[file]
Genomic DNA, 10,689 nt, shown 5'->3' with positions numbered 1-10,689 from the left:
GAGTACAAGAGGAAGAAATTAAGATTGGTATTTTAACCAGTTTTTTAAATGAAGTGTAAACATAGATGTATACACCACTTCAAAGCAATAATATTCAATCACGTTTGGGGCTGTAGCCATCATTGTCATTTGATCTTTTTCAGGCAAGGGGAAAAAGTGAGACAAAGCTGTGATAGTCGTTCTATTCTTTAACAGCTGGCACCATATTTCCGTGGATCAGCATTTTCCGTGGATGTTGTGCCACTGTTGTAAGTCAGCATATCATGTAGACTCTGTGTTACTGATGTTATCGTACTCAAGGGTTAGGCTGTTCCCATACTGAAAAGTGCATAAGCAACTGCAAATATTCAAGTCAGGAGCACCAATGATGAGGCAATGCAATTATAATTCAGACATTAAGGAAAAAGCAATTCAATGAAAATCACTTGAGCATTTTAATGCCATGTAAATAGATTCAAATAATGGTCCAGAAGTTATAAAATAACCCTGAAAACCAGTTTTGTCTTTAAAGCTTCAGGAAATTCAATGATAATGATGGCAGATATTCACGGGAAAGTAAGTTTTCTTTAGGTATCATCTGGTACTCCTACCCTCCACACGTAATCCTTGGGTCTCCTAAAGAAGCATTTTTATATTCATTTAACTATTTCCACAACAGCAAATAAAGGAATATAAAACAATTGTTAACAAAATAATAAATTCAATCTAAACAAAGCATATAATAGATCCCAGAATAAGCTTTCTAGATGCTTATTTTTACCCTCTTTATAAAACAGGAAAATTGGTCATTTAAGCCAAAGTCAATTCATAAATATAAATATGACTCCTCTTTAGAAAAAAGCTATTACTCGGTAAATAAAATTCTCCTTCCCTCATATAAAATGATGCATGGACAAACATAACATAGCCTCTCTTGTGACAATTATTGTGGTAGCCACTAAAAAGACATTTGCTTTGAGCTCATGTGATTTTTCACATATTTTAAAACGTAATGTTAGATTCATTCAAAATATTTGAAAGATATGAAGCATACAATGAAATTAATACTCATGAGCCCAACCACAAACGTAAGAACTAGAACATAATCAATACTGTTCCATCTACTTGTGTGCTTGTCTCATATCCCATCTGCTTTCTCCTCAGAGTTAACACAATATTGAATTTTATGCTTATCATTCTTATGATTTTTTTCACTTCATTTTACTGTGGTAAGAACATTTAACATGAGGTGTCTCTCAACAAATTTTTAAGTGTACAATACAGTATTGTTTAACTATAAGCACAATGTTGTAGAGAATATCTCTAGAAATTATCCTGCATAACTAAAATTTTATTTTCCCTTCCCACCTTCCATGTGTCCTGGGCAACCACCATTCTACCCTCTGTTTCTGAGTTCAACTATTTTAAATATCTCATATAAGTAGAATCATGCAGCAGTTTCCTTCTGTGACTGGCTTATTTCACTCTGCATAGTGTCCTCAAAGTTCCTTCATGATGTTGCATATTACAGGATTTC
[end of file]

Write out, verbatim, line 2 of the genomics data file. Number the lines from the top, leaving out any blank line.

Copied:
GAGTACAAGAGGAAGAAATTAAGATTGGTATTTTAACCAGTTTTTTAAATGAAGTGTAAACATAGATGTATACACCACTTCAAAGCAATAATATTCAATCACGTTTGGGGCTGTAGCCATCATTGTCATTTGATCTTTTTCAGGCAAGGGGAAAAAGTGAGACAAAGCTGTGATAGTCGTTCTATTCTTTAACAGCTGGCACCATATTTCCGTGGATCAGCATTTTCCGTGGATGTTGTGCCACTGTTGTAAGTCAGCATATCATGTAGACTCTGTGTTACTGATGTTATCGTACTCAAGGGTTAGGCTGTTCCCATACTGAAAAGTGCATAAGCAACTGCAAATATTCAAGTCAGGAGCACCAATGATGAGGCAATGCAATTATAATTCAGACATTAAGGAAAAAGCAATTCAATGAAAATCACTTGAGCATTTTAATGCCATGTAAATAGATTCAAATAATGGTCCAGAAGTTATAAAATAACCCTGAAAACCAGTTTTGTCTTTAAAGCTTCAGGAAATTCAATGATAATGATGGCAGATATTCACGGGAAAGTAAGTTTTCTTTAGGTATCATCTGGTACTCCTACCCTCCACACGTAATCCTTGGGTCTCCTAAAGAAGCATTTTTATATTCATTTAACTATTTCCACAACAGCAAATAAAGGAATATAAAACAATTGTTAACAAAATAATAAATTCAATCTAAACAAAGCATATAATAGATCCCAGAATAAGCTTTCTAGATGCTTATTTTTACCCTCTTTATAAAACAGGAAAATTGGTCATTTAAGCCAAAGTCAATTCATAAATATAAATATGACTCCTCTTTAGAAAAAAGCTATTACTCGGTAAATAAAATTCTCCTTCCCTCATATAAAATGATGCATGGACAAACATAACATAGCCTCTCTTGTGACAATTATTGTGGTAGCCACTAAAAAGACATTTGCTTTGAGCTCATGTGATTTTTCACATATTTTAAAACGTAATGTTAGATTCATTCAAAATATTTGAAAGATATGAAGCATACAATGAAATTAATACTCATGAGCCCAACCACAAACGTAAGAACTAGAACATAATCAATACTGTTCCATCTACTTGTGTGCTTGTCTCATATCCCATCTGCTTTCTCCTCAGAGTTAACACAATATTGAATTTTATGCTTATCATTCTTATGATTTTTTTCACTTCATTTTACTGTGGTAAGAACATTTAACATGAGGTGTCTCTCAACAAATTTTTAAGTGTACAATACAGTATTGTTTAACTATAAGCACAATGTTGTAGAGAATATCTCTAGAAATTATCCTGCATAACTAAAATTTTATTTTCCCTTCCCACCTTCCATGTGTCCTGGGCAACCACCATTCTACCCTCTGTTTCTGAGTTCAACTATTTTAAATATCTCATATAAGTAGAATCATGCAGCAGTTTCCTTCTGTGACTGGCTTATTTCACTCTGCATAGTGTCCTCAAAGTTCCTTCATGATGTTGCATATTACAGGATTTC